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Try CET - Find and fix Java exceptions

This demo introduces Harness CET's functionality by discussing different types of Java exceptions that you come across and how to fix them.

There are three types of Java exceptions:

  • Uncaught exceptions: Exceptions that the compiler doesn't catch. Instead, the built-in exception handler in Java automatically catches and handles them.

  • Caught exceptions: Exceptions that are handled in code via the try and catch keywords.

    try {
    // Block of code to try
    catch(Exception e) {
    // Block of code to handle errors
  • Swallowed exceptions: Exceptions that are caught in empty catch blocks. They don't show up in logs. They are difficult to identify and troubleshoot, resulting in production incidents.

Dealing with exceptions - A repeatable process

Even though it is difficult to remove all the exceptions, it is important to identify the problematic exceptions and prevent them from escaping into production, because they can negatively impact users. You can use a three-step process to identify, resolve, and prevent bad exceptions.

  1. Identify critical issues: Proactively identify runtime exceptions and slowdowns in every release including issues that swallowed exceptions. It's important to know when the new releases introduce new, increasing, or resurfaced exceptions.
  2. Resolve using complete context: Reproduce any exception or slowdown with the complete source code, variables, DEBUG logs, and environment state. You need purpose-built tools such as Harness Java Exception Tracker to do this. After you get the context, fix all the exceptions, even if they are not logged.
  3. Prevent exceptions using a Java Exception Tracker: You need to identify the exceptions every time the code is checked in and collect the logs required to fix the exceptions. However, static analysis and testing do not detect all the issues. You can use a Java Exception Tracker to perform runtime code analysis that identifies unknown issues and prevents them from being deployed.

Set up reliability gates by integrating a Java Exception Tracker with your CI/CD pipelines. This automatically blocks deployment of unreliable software versions. Implement this throughout the software delivery life cycle, starting from unit testing to production.

You can use the Java Exception Tracker as a standalone application or integrate it with your CI/CD pipelines. It is easy to set up and get started with standalone Java Exception Trackers. CI/CD-integrated Java exception tools are complex and take more time to install, but they have the potential to become an integral part of your software delivery process.

Java Exception Tracker features

It is critical to have the right Java Exception Tracker so that the exceptions don't skip through your software delivery life cycle. Your Java Exception Tracker should have the following features:

  • Code fingerprinting: The Java Exception Tracker should have the ability to analyze the code loaded into your Java Virtual Machine (JVM) during runtime and assign a unique fingerprint to each line in the code. At runtime, the tracker should correlate each error, drill down to its unique signature, identify anomalies, and capture the complete state.
  • Source code and variables: The tracker should have the ability to analyze and index the code structure. This helps you collect data on the most relevant variable state from the running JVM when an event occurs. The tracker should capture data across the call stack up to 10 levels into heap.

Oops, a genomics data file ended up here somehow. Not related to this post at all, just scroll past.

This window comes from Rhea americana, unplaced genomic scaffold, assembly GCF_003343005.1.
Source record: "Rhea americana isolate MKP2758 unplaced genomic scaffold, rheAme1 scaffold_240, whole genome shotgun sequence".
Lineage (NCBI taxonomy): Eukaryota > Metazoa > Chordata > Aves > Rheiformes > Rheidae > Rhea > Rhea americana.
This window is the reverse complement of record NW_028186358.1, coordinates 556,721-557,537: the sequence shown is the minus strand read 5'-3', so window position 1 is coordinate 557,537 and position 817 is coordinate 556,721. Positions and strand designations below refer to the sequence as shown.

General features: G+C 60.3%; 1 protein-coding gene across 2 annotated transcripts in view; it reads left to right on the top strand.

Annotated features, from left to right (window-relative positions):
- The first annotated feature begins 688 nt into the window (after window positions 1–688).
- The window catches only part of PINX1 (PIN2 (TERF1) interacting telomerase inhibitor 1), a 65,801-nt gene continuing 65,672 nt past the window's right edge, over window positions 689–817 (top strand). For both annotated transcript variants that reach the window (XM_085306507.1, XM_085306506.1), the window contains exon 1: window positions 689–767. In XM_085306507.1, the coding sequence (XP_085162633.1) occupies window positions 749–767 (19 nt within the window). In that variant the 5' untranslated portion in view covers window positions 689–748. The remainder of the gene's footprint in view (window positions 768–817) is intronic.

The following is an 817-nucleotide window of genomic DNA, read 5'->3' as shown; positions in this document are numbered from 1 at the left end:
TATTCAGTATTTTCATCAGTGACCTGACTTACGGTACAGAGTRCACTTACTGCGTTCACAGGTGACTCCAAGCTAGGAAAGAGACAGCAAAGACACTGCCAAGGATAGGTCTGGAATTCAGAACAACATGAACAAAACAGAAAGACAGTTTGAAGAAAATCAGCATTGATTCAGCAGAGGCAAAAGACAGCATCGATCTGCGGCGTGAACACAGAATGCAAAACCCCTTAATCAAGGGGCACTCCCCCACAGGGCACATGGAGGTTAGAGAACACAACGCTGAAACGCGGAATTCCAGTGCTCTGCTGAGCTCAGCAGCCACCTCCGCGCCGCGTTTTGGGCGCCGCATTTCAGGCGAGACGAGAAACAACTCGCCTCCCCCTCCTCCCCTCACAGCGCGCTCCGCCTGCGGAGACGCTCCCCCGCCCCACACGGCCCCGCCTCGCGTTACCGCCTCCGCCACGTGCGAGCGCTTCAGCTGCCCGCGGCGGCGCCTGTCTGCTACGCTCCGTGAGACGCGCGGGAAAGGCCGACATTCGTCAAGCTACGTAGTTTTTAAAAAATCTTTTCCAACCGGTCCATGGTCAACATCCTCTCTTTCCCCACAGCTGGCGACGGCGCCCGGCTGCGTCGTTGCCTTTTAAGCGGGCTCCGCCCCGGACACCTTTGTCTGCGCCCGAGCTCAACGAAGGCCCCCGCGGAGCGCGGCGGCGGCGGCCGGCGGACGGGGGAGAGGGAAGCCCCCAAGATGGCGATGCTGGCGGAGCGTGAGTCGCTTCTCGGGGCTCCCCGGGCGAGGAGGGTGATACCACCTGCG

• DEBUG/TRACE logs: The tracker should have highly efficient cyclical in-memory buffers to store log statements and display the DEBUG/TRACE state of your code during the critical events, without increasing log verbosity or parsing log files from disk.
  • Error detection and prioritization: The Java Exception Tracker should have the capability to correlate all the code events at runtime to their unique fingerprint, even as code changes over time. It should identify and prioritize new and spiking errors without relying on the developer's foresight to log and search them.
  • Host/Container state: The tracker should capture detailed system metrics, such as CPU, GC, and so on, of the host or container in which the code is executing. It should also capture complete snapshots of the JVM state, such as env vars and threading state, in the event of critical errors and slowdown.
  • 256-bit AES encryption: The tracker should have the ability to privately encrypt all the source code and the collected variable states using a 256-bit AES Encryption key before they leave the production node.
  • Personally Identifiable Information (PII) redaction: You must always secure sensitive data at all times. The Java Exception Tracker should provide you the ability to redact the PII variable data before it leaves the user environment. You should ensure that the variable state is redacted based on the configurable variable value patterns and code symbology, such as variable, field, and class names.

Use CET to identify, resolve, and prevent Java exceptions

This video shows how you can use the Harness Error Tracking Java Agent to identify, resolve, and prevent Java exceptions.

Interactive demo - Harness Error Tracking Java Agent

This interactive demo demonstrates the capabilities of the Harness Error Tracking Java Agent. Select the glowing circle to see the capabilities.

Try it for yourself

To learn how you can install the Harness Error Tracking Agents for your Harness account, go to Set up Continuous Error Tracking.

To learn more about CETs capabilities and see more demos, contact Harness.